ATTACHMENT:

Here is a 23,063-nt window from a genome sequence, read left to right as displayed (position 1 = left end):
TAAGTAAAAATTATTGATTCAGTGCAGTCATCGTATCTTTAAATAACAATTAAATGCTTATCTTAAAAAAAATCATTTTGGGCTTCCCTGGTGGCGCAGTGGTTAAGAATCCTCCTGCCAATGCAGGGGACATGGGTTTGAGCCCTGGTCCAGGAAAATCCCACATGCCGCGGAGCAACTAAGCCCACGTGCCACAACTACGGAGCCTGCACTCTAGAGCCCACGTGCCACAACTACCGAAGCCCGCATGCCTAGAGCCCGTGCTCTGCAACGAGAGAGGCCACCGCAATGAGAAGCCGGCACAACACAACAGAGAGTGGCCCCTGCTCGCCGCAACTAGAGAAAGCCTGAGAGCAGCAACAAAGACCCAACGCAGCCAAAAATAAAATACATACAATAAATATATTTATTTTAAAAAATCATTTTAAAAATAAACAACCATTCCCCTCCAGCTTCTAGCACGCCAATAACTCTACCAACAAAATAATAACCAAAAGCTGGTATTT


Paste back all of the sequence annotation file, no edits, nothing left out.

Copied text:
Here is a 23,063-nt window from a genome sequence, read left to right as displayed (position 1 = left end):
TAAGTAAAAATTATTGATTCAGTGCAGTCATCGTATCTTTAAATAACAATTAAATGCTTATCTTAAAAAAAATCATTTTGGGCTTCCCTGGTGGCGCAGTGGTTAAGAATCCTCCTGCCAATGCAGGGGACATGGGTTTGAGCCCTGGTCCAGGAAAATCCCACATGCCGCGGAGCAACTAAGCCCACGTGCCACAACTACGGAGCCTGCACTCTAGAGCCCACGTGCCACAACTACCGAAGCCCGCATGCCTAGAGCCCGTGCTCTGCAACGAGAGAGGCCACCGCAATGAGAAGCCGGCACAACACAACAGAGAGTGGCCCCTGCTCGCCGCAACTAGAGAAAGCCTGAGAGCAGCAACAAAGACCCAACGCAGCCAAAAATAAAATACATACAATAAATATATTTATTTTAAAAAATCATTTTAAAAATAAACAACCATTCCCCTCCAGCTTCTAGCACGCCAATAACTCTACCAACAAAATAATAACCAAAAGCTGGTATTT